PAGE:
Every woodworker must join pieces of stock together at some point or another. Even if you're already working as an apprentice or under the guidance of a pro, you may not know the names of the most popular joints you'll come across. Getting to know the different methods of joining wood and the strengths (and weaknesses) of those particular joints can further your journey to become an expert woodworker.
Butt Joints and Miter Joints
The butt joint is the simplest joint – it's named because one piece of wood stock butts up against another and is affixed using nails, screws and sometimes glue. These joints are the go-to for simple 90-degree angles that don't require being 100% precise or inherently strong. Butt joints are great for making frames, boxes or other square or rectangular projects that don't bear too much weight.
The miter joint is a close cousin of the butt joint – it's basically an angled butt joint. Each piece of stock is cut to a precise 45-degree angle. When glued together (nails are less commonly used), this joint produces a perfect 90-degree angle.
Biscuit Joints and Spline Joints
Biscuit joints and spline joints are reinforced versions of the simple butt joint. In a biscuit joint, you attach a biscuit – a circular piece of wood – in mortises on each piece of stock. Although the biscuit makes the butt joint stronger, the attachment of them makes the join imprecise. Thus, it's not ideal for finished work that will show. Think drawers and recessed fittings.
Spline joints are reinforced with a piece of plywood or other material inserted along matching grooves or plows in each piece of stock. The spline reinforces the join and is a viable substitute for the tongue and groove joint. These joints can also be used as decorative accents using contrasting wood.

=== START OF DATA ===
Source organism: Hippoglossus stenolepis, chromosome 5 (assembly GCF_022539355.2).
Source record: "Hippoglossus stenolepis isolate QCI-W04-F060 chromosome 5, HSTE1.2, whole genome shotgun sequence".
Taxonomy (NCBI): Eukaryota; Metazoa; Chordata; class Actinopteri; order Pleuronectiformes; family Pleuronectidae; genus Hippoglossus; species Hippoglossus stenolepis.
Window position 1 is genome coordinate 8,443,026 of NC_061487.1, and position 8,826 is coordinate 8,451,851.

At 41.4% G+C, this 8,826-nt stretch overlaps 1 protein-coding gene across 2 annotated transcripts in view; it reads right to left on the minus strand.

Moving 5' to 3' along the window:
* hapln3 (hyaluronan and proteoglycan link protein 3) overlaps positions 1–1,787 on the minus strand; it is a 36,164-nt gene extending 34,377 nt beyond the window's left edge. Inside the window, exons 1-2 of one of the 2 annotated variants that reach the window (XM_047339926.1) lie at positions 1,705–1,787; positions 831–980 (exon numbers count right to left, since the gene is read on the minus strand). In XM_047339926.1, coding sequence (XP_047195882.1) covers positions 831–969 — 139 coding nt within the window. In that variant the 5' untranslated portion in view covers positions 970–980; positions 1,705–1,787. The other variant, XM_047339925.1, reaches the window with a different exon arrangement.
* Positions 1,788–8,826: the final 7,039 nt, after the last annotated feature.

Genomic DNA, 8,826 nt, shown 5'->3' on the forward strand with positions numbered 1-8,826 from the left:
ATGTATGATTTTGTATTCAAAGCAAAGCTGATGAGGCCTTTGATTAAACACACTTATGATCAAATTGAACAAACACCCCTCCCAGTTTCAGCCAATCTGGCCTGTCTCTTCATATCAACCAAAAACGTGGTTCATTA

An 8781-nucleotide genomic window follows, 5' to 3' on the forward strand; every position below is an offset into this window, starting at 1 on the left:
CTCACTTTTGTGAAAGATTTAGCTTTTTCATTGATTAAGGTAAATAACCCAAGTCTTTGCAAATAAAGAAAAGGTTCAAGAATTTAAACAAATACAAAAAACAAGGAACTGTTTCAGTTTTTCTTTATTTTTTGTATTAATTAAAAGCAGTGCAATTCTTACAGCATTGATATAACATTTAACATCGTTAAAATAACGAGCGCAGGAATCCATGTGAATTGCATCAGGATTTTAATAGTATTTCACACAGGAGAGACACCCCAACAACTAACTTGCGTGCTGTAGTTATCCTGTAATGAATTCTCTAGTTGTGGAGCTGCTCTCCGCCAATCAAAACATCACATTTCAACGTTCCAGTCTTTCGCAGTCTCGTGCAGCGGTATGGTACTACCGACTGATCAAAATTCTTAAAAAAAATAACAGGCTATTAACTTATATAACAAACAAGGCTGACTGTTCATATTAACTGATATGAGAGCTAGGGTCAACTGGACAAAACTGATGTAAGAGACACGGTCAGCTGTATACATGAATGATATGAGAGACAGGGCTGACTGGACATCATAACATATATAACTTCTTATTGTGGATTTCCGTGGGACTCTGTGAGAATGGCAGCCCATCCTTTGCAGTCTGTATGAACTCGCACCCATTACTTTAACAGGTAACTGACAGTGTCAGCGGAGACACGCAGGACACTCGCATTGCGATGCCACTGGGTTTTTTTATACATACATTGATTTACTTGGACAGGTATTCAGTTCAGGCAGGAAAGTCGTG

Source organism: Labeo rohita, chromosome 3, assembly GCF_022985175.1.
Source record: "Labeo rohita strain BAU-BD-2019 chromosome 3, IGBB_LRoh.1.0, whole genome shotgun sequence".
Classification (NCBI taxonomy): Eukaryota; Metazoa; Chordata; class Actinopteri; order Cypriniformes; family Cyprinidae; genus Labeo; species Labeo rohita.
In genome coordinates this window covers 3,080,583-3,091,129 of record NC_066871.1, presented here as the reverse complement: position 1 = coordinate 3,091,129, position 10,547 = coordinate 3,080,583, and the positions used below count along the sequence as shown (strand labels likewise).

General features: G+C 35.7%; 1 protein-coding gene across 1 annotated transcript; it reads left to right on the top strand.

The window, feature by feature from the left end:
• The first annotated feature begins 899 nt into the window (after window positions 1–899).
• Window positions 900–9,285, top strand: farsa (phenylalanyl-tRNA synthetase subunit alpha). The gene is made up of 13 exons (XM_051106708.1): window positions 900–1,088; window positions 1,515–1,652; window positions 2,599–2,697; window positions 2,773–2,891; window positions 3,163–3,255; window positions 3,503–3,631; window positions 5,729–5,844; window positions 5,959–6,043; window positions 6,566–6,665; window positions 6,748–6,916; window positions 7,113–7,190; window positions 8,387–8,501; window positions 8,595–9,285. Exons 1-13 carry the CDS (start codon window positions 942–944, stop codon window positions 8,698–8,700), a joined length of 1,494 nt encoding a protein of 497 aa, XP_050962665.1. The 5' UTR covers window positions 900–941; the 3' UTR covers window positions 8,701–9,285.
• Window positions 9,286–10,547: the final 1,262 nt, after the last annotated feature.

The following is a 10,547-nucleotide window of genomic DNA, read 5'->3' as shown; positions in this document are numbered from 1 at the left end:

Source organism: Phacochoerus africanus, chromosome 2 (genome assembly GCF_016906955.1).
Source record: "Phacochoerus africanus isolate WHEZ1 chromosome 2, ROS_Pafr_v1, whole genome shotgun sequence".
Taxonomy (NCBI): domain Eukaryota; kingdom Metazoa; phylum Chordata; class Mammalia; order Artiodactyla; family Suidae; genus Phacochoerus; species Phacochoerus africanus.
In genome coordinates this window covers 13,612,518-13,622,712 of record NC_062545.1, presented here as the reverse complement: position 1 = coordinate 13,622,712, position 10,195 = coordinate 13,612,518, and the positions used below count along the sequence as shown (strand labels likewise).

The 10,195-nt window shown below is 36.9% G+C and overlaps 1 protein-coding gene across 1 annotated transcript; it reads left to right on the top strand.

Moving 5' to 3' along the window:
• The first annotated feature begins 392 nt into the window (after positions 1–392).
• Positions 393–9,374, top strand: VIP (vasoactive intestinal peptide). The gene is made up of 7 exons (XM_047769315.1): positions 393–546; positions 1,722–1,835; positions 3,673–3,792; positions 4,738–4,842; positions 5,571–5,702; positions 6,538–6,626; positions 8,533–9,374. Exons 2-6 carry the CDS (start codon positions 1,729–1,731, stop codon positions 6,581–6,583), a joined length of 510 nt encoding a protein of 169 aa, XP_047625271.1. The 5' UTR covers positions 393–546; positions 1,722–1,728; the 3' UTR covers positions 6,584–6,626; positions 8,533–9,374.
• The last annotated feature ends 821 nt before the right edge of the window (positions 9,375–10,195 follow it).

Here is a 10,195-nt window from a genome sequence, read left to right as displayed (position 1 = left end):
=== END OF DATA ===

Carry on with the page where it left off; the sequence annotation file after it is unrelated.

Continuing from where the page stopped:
Tongue and Groove Joints
Tongue and groove joints are popular in the woodworking world for large projects – making a tabletop out of multiple pieces of stock or laying wood flooring. A channel is cut on one edge of one piece of stock to form the groove. On the matching piece of stock to be joined edge-to-edge, a tongue is cut. The tongue and groove allow the joint to fit snugly together. If you're working on a piece or with materials that require you to factor in shrinkage, tongue and groove is the way to go.
Box Joints and Dovetail Joints
Box or finger joints are so named because they look like interlocking boxes or intertwined fingers. This popular joint creates a strong right angle and is commonly glued together. The edge forms a decorative join and is perfect for visible angles that require good structural integrity.
You might use a finger or box joint to make a jewelry box or other item where the edges can be seen.
A dovetail joint is a close cousin of the box joint, but it requires more precision and accuracy as the intertwining pieces of stock that are pushed together to form the right angle are also angled or serrated, rather than square. The dovetail joint has more strength than the box joint and is the preferred choice for attaching drawer sides to fronts.
Some of the most popular types of woodworking joints are also the simplest. Whether you've been making them for years or are a complete woodworking newbie looking to further your craft, knowing the most basic and common woodworking joints can help you on the job.